It's also bloody hard work. My shoulders ached after the first two loads. My grandmother, being a sailor's wife, has a wonderfully rigged laundry line both inside and outside, all with twine and sailing knots. (Of which I also had to learn). Hauling the line up with heavy, damp cloth is hard work! Never have I seen such white and pristine whites, nor such un-faded darks though - it was a washing revolution. Hanging it correctly can also mean you can get away without ironing (BIG plus for me, as I'm rubbish at it).

Then came the jumpers. How to wash wool and not ruin it? Like so: get a bucket of lukewarm water with a drop or two of colour washing liquid. Knead the jumper in the water like you would dough; let it sit for five minutes; squeeze out water and soap, dunk in fresh water, again kneading (this time kneading out the soap). Again squeeze out, rinse with fresh water, repeat. Then here comes the fun part: lay out jumper on a towel; roll it up then place on the floor and stamp on it (such fun!) - this gets out any excess water, leaving the jumper only damp. Then lay flat to dry (may take up to two days depending on thickness of jumper).

In preparation for my new room, we washed all sorts of linens and towels (I'm quickly discovering my new calling in life); we also washed out old pillows (similar process to above, actually.) What's lovely is that my linens now consist of things handed down from my great-grandmother, my great-aunt, my grandmother, and my mother. Everything is nearly twice as old as I am, and yet, it doesn't look it. It's been well cared for for over 50+ years. I've never had anything so old (nor perhaps anything so nice.) The quality of these linens is astounding - it is no wonder they are still looking great.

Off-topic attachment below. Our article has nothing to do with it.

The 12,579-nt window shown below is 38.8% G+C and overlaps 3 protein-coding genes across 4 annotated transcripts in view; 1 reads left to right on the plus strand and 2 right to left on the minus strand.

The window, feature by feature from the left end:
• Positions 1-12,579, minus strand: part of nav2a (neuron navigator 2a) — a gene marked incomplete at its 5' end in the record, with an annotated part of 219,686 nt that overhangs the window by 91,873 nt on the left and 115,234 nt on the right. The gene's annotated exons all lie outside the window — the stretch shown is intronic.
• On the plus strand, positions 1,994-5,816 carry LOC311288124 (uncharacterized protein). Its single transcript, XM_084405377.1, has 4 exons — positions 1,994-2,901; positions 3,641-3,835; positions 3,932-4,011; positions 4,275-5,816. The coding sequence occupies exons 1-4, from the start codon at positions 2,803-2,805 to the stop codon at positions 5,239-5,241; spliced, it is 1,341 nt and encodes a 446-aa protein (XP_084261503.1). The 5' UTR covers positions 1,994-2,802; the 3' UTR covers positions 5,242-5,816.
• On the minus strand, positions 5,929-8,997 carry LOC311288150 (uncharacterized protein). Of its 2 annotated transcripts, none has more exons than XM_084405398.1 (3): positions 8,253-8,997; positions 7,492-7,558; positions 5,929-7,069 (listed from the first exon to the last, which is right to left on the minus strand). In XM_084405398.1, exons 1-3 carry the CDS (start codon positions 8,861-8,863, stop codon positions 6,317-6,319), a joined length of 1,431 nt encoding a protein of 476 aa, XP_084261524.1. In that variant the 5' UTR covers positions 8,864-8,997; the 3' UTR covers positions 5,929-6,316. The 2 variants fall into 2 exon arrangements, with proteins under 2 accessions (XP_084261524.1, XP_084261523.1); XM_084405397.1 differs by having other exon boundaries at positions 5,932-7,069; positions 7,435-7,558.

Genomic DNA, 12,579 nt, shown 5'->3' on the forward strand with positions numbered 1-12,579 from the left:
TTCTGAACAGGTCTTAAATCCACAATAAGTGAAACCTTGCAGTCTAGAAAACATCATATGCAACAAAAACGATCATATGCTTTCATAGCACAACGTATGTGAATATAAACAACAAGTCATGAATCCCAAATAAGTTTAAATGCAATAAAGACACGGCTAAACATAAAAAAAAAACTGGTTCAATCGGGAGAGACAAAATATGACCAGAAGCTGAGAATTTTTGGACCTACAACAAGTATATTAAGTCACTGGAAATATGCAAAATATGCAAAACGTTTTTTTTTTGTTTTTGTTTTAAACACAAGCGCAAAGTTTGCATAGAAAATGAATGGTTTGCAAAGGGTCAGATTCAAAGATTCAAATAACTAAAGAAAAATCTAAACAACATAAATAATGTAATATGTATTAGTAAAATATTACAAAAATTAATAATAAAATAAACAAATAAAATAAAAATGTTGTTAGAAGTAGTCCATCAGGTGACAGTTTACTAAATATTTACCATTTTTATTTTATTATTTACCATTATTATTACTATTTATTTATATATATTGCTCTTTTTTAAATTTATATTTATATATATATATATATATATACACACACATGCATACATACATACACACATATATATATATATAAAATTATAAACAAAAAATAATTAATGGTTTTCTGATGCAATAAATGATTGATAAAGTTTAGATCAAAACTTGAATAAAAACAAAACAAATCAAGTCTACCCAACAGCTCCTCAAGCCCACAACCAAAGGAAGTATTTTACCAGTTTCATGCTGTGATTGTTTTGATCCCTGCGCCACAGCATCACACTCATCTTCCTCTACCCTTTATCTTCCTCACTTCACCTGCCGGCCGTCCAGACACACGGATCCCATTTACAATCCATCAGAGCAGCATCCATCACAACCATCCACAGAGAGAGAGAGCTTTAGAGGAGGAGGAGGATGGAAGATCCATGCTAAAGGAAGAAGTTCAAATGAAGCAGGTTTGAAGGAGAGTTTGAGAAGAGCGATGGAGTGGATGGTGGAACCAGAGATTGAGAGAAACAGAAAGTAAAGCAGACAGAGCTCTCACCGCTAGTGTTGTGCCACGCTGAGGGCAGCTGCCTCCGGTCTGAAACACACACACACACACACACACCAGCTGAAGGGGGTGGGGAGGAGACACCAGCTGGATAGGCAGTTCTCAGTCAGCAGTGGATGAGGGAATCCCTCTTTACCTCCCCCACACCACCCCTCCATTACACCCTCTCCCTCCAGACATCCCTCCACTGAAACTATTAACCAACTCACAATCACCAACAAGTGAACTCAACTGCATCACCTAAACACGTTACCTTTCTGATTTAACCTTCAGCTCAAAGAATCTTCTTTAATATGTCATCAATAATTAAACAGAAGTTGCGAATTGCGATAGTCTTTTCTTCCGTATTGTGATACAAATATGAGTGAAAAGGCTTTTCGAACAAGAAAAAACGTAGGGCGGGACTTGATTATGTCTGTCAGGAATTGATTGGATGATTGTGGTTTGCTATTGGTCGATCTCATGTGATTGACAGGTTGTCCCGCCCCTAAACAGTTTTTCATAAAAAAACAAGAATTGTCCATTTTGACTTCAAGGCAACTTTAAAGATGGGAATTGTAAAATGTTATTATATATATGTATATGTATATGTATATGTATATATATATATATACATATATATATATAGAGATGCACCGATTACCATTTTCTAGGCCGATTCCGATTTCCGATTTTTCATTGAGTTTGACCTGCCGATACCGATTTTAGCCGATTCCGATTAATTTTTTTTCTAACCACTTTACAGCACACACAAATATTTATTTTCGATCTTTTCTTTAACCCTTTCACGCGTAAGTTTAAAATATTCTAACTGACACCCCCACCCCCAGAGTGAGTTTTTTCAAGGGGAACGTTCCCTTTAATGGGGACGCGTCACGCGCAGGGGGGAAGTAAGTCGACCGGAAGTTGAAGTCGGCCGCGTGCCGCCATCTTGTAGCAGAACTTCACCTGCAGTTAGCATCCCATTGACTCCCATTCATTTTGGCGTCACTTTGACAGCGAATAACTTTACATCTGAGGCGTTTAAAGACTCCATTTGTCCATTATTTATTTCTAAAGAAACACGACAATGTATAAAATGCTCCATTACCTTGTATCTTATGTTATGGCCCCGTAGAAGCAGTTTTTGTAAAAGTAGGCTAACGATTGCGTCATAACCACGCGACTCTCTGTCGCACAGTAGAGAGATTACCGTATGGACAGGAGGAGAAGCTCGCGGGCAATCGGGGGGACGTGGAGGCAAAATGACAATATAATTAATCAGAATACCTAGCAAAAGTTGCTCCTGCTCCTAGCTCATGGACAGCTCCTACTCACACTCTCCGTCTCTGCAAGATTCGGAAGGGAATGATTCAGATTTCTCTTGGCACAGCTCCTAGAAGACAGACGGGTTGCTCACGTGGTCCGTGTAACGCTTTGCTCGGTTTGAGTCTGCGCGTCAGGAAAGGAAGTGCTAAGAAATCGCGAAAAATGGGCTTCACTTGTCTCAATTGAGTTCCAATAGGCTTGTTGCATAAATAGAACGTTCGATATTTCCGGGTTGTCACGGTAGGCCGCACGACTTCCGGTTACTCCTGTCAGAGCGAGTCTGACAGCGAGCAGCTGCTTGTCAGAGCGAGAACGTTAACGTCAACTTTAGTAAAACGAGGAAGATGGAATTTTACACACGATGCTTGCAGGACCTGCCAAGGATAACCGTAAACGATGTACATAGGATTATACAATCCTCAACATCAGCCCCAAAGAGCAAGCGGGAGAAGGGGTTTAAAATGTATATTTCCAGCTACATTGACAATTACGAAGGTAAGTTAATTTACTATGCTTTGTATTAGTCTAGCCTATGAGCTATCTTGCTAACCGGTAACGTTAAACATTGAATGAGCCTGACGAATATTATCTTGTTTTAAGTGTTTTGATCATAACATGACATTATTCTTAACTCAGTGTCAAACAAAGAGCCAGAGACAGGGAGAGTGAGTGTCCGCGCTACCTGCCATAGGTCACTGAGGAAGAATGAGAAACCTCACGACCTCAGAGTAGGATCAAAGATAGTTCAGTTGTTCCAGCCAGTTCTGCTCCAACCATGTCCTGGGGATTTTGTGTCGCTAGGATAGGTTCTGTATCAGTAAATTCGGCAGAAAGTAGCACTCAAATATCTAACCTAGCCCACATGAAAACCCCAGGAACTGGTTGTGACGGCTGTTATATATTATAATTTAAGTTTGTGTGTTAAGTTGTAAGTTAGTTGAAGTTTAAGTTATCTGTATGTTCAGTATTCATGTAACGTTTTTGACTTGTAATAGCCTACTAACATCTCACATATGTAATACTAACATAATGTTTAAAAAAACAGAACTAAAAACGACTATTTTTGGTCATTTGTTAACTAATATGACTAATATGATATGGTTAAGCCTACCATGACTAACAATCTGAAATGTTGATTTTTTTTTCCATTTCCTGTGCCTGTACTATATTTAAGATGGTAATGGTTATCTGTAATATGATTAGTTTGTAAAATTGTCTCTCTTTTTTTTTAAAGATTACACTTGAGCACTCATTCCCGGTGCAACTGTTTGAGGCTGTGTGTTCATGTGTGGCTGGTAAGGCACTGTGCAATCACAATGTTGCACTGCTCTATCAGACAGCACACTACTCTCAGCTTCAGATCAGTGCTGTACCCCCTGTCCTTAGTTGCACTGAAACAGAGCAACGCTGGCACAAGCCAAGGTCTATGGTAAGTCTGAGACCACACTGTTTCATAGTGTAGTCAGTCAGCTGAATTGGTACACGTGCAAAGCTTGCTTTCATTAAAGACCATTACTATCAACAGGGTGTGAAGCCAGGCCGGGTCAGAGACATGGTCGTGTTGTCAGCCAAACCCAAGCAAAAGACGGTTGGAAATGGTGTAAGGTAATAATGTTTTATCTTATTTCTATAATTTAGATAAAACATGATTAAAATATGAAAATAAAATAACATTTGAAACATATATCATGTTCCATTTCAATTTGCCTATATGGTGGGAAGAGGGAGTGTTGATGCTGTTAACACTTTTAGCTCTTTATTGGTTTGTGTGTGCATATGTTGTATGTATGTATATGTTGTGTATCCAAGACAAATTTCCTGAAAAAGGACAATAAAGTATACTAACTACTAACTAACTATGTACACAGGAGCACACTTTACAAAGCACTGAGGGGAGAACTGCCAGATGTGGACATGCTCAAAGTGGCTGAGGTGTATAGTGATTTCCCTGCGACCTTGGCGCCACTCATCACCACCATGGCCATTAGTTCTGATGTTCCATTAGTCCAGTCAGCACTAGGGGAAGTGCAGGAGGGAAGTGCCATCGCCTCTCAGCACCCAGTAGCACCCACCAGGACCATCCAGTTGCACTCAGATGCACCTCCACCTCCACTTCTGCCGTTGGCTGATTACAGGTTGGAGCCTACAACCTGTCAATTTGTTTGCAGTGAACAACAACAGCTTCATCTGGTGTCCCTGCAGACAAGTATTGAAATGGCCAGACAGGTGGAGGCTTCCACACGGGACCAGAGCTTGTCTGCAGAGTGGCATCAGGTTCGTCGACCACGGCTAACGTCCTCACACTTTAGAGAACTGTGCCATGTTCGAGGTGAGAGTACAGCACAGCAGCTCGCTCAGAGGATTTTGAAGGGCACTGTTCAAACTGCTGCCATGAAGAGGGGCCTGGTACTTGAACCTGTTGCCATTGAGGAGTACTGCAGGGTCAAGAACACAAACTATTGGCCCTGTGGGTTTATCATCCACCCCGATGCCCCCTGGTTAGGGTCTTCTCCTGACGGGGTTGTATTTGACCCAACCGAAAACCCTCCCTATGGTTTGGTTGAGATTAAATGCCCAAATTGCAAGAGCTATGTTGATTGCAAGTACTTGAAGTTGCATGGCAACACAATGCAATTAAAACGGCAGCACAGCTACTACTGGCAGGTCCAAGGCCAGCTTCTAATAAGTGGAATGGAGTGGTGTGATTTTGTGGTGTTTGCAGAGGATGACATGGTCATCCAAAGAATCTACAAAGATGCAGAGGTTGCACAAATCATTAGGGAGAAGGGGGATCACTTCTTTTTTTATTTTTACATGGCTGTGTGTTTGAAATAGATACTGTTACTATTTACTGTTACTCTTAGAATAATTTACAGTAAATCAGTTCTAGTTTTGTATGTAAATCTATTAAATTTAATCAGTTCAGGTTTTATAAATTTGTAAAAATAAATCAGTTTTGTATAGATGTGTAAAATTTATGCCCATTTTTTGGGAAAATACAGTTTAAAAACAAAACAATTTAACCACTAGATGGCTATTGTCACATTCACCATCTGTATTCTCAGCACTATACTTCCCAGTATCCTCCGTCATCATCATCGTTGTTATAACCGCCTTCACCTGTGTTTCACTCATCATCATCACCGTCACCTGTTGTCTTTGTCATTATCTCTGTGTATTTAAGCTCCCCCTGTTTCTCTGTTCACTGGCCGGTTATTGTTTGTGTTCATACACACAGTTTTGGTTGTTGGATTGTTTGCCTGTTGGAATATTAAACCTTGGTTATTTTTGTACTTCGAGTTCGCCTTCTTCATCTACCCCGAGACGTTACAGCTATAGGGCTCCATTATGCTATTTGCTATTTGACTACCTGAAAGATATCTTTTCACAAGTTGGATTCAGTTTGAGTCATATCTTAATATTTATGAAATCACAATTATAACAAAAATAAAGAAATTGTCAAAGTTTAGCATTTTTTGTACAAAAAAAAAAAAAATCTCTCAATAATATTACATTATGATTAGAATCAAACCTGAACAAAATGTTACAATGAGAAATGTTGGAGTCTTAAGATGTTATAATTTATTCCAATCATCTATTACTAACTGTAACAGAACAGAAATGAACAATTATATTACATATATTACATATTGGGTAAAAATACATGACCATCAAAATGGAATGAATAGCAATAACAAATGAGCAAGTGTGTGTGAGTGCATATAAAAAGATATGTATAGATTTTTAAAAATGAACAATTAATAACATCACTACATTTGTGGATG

And this brings to me to my gripe - today, trying to find decent materials isn't easy. Things I bought four years ago in England are now disintegrating; favourite clothes I brought over from America are feeling shabby. Things aren't made to last anymore. In this week alone I've washed, scrubbed, threaded and dusted things that I would have once said no to. Amazing what a bit of soap and elbow grease can do! And vinegar! There should be whole books on the wonderful properties of vinegar!